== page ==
Food trailers have become ubiquitous on the Austin foodie scene, but it wasn't always that way, Statesman.comreports. Trailers now number 1,200 in Travis County and are an important part of Austin's unique culture, but just 6 short years ago, were limited to taco stands on the East Side and the "roach coaches" that traveled to construction sites to feed workers.
When Torchy's Taco's owner Michael Rypka opened his first location on South First in 2006, the year that also saw the debuts of Hey Cupcake and Flip Happy Crepes, people scratched their heads at what in the world he was doing selling food out of an Airstream. But now, in addition to that first trailer, Rypka has 11 other locations, including in Dallas and Houston, plans to open two more Austin locations, and keeps 450 people in a job.
The popularity of food trailers (and trucks in some cities), continues to rise nationwide, and in Austin, it has contributed a new facet to Austin's identity, adding "foodie destination" to a robust resume that already has "live music capitol" and "silicon hills" under special skills. In addition to attracting tourists, food trailers are a great small-business opportunity in a town crawling with entrepreneurs and they serve as test kitchens for a lot of chefs who go on to open brick-and-mortar restaurants.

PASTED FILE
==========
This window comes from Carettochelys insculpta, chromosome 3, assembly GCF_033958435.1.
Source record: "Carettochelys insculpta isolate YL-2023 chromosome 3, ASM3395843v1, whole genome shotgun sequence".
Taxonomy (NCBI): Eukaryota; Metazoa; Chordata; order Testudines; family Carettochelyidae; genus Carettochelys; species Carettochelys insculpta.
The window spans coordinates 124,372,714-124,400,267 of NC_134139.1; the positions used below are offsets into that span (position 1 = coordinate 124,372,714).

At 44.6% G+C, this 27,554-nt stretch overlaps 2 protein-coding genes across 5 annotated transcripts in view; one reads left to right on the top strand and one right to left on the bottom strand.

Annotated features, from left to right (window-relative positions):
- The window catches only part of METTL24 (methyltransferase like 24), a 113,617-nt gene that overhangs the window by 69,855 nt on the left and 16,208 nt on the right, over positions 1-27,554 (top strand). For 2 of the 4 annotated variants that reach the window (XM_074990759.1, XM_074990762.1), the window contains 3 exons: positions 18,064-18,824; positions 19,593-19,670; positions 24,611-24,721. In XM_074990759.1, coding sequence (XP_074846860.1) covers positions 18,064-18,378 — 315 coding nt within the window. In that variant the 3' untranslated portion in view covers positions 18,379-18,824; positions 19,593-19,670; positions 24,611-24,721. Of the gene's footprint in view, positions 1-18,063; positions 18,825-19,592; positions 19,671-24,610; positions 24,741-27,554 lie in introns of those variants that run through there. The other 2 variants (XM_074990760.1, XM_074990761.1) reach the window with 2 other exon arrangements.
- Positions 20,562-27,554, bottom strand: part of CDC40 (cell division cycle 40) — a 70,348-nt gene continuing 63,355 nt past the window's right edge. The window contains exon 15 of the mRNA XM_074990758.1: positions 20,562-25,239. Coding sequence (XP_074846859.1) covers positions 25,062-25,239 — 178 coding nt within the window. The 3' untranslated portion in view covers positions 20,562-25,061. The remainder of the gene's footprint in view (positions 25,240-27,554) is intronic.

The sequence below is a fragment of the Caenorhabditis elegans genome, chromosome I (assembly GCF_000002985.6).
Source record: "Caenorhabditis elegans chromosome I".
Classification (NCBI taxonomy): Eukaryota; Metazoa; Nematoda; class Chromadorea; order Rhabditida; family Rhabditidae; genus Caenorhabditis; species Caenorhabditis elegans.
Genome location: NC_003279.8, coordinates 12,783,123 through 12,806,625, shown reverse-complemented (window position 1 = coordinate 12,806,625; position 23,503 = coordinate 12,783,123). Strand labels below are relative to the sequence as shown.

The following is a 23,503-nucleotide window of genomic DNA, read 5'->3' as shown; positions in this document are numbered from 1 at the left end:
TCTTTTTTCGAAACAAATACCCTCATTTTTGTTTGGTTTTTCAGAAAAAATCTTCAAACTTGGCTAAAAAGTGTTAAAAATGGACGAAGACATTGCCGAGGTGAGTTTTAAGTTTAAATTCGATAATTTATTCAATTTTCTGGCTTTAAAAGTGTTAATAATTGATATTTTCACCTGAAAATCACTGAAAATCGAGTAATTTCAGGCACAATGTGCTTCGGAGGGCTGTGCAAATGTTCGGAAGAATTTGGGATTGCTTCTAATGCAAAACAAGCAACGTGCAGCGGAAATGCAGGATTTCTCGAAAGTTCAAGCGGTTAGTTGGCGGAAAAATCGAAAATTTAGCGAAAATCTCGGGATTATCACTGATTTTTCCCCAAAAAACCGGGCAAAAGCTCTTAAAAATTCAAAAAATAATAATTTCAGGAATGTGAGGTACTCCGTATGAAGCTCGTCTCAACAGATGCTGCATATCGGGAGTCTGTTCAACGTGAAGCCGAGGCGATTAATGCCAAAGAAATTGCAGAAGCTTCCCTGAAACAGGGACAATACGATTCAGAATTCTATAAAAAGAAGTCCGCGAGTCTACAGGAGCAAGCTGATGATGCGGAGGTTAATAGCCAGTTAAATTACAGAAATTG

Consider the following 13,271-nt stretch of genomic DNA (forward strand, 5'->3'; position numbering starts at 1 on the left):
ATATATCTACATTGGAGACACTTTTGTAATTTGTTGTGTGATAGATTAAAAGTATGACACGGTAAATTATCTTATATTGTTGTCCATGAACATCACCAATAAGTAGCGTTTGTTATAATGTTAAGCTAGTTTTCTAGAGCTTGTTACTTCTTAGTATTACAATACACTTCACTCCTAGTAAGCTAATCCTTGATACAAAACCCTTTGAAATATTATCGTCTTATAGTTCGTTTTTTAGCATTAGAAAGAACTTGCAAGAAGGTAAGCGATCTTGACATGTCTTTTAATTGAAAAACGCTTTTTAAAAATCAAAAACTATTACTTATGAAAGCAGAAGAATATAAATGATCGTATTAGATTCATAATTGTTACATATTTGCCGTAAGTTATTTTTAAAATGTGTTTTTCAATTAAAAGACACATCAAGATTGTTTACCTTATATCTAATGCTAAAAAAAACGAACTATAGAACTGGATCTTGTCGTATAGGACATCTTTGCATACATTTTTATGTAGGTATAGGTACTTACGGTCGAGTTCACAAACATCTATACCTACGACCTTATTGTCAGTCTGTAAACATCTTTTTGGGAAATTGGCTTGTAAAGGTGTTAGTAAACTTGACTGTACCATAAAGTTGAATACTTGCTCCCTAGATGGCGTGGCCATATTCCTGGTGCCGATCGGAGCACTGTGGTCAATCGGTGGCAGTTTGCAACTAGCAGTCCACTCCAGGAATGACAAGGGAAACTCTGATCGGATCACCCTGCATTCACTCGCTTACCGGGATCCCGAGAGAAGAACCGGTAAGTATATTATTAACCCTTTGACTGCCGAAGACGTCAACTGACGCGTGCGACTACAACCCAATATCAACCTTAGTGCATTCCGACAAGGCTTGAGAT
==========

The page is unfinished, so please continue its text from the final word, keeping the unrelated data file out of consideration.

Trailers appeal to those wanting to start serving food because opening one costs a fraction of opening a restaurant in a building. Counter Culture owner Sue Davis started her business in a trailer on North Loop before trading it in earlier this year for a brick-and-mortar version on the East side. She said Austin's a great place to open a trailer because people are always eager to try the next new thing and write about it. It's maintaining a business "after the buzz (that) you have to worry about.", she says.